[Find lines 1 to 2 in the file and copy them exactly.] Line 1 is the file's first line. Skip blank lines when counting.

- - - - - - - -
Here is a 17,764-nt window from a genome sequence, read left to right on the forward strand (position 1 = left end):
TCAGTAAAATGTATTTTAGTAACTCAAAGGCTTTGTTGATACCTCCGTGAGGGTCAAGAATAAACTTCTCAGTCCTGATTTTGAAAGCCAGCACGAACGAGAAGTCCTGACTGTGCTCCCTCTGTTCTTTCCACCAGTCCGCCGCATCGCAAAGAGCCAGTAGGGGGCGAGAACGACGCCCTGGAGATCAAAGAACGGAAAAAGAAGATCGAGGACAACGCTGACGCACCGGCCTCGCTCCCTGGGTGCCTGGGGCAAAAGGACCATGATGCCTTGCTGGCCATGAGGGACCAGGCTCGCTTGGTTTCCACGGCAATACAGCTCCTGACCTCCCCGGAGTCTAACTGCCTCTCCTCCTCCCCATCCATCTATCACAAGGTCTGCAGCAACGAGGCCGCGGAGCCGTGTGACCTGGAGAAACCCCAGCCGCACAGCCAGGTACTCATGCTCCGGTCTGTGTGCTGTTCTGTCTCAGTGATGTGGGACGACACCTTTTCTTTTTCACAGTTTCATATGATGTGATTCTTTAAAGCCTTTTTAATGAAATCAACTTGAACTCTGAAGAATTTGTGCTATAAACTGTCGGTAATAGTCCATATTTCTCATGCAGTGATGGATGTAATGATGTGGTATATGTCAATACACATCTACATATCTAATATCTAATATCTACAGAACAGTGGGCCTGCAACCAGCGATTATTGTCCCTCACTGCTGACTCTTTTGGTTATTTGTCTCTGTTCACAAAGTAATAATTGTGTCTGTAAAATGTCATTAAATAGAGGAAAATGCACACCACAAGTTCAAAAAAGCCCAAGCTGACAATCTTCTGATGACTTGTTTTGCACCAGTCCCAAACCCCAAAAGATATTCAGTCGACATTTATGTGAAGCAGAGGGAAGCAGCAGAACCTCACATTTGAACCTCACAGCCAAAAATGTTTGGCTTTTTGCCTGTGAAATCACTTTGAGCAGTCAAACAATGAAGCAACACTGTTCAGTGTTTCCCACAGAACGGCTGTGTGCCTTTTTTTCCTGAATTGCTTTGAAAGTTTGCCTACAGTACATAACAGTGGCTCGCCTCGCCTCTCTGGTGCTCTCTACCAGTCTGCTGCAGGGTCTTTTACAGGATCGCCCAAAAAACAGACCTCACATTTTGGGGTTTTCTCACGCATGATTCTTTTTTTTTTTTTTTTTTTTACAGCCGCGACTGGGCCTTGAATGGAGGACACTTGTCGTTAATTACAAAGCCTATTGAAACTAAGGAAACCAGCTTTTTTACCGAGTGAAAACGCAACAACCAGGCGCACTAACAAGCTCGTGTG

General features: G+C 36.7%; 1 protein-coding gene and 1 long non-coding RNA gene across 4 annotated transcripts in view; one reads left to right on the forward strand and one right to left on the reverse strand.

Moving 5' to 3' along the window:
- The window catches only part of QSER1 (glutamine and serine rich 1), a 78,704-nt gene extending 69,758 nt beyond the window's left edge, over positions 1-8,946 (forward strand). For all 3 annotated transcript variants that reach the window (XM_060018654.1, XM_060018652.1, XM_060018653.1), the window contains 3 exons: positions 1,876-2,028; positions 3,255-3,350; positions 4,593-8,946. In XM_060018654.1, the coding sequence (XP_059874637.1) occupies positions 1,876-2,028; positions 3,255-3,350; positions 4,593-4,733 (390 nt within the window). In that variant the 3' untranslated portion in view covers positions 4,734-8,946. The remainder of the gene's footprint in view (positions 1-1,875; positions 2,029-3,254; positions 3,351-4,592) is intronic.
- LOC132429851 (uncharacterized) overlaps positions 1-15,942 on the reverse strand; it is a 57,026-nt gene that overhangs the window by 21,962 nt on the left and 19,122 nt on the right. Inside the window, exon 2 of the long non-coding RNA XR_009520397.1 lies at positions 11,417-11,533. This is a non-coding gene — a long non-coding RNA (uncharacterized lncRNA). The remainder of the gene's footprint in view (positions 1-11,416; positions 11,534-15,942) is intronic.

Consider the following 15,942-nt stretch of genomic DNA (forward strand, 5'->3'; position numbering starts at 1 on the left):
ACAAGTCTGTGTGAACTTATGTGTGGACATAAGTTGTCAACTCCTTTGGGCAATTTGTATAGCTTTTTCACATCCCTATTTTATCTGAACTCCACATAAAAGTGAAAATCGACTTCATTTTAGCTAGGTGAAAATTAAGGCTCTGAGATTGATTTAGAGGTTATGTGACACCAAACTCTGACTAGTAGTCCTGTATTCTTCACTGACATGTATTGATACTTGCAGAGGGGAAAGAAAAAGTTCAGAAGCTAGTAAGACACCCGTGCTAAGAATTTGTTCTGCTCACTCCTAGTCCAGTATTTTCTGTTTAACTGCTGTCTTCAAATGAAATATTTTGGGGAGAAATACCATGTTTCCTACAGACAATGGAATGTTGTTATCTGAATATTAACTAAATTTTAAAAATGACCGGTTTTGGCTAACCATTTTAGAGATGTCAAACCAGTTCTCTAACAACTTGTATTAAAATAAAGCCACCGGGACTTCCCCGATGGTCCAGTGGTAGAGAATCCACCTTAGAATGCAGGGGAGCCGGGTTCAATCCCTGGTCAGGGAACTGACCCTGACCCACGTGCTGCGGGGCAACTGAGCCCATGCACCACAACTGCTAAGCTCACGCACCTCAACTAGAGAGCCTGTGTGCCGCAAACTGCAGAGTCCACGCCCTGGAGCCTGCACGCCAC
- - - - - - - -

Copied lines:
Here is a 17,764-nt window from a genome sequence, read left to right on the forward strand (position 1 = left end):
TCAGTAAAATGTATTTTAGTAACTCAAAGGCTTTGTTGATACCTCCGTGAGGGTCAAGAATAAACTTCTCAGTCCTGATTTTGAAAGCCAGCACGAACGAGAAGTCCTGACTGTGCTCCCTCTGTTCTTTCCACCAGTCCGCCGCATCGCAAAGAGCCAGTAGGGGGCGAGAACGACGCCCTGGAGATCAAAGAACGGAAAAAGAAGATCGAGGACAACGCTGACGCACCGGCCTCGCTCCCTGGGTGCCTGGGGCAAAAGGACCATGATGCCTTGCTGGCCATGAGGGACCAGGCTCGCTTGGTTTCCACGGCAATACAGCTCCTGACCTCCCCGGAGTCTAACTGCCTCTCCTCCTCCCCATCCATCTATCACAAGGTCTGCAGCAACGAGGCCGCGGAGCCGTGTGACCTGGAGAAACCCCAGCCGCACAGCCAGGTACTCATGCTCCGGTCTGTGTGCTGTTCTGTCTCAGTGATGTGGGACGACACCTTTTCTTTTTCACAGTTTCATATGATGTGATTCTTTAAAGCCTTTTTAATGAAATCAACTTGAACTCTGAAGAATTTGTGCTATAAACTGTCGGTAATAGTCCATATTTCTCATGCAGTGATGGATGTAATGATGTGGTATATGTCAATACACATCTACATATCTAATATCTAATATCTACAGAACAGTGGGCCTGCAACCAGCGATTATTGTCCCTCACTGCTGACTCTTTTGGTTATTTGTCTCTGTTCACAAAGTAATAATTGTGTCTGTAAAATGTCATTAAATAGAGGAAAATGCACACCACAAGTTCAAAAAAGCCCAAGCTGACAATCTTCTGATGACTTGTTTTGCACCAGTCCCAAACCCCAAAAGATATTCAGTCGACATTTATGTGAAGCAGAGGGAAGCAGCAGAACCTCACATTTGAACCTCACAGCCAAAAATGTTTGGCTTTTTGCCTGTGAAATCACTTTGAGCAGTCAAACAATGAAGCAACACTGTTCAGTGTTTCCCACAGAACGGCTGTGTGCCTTTTTTTCCTGAATTGCTTTGAAAGTTTGCCTACAGTACATAACAGTGGCTCGCCTCGCCTCTCTGGTGCTCTCTACCAGTCTGCTGCAGGGTCTTTTACAGGATCGCCCAAAAAACAGACCTCACATTTTGGGGTTTTCTCACGCATGATTCTTTTTTTTTTTTTTTTTTTTACAGCCGCGACTGGGCCTTGAATGGAGGACACTTGTCGTTAATTACAAAGCCTATTGAAACTAAGGAAACCAGCTTTTTTACCGAGTGAAAACGCAACAACCAGGCGCACTAACAAGCTCGTGTG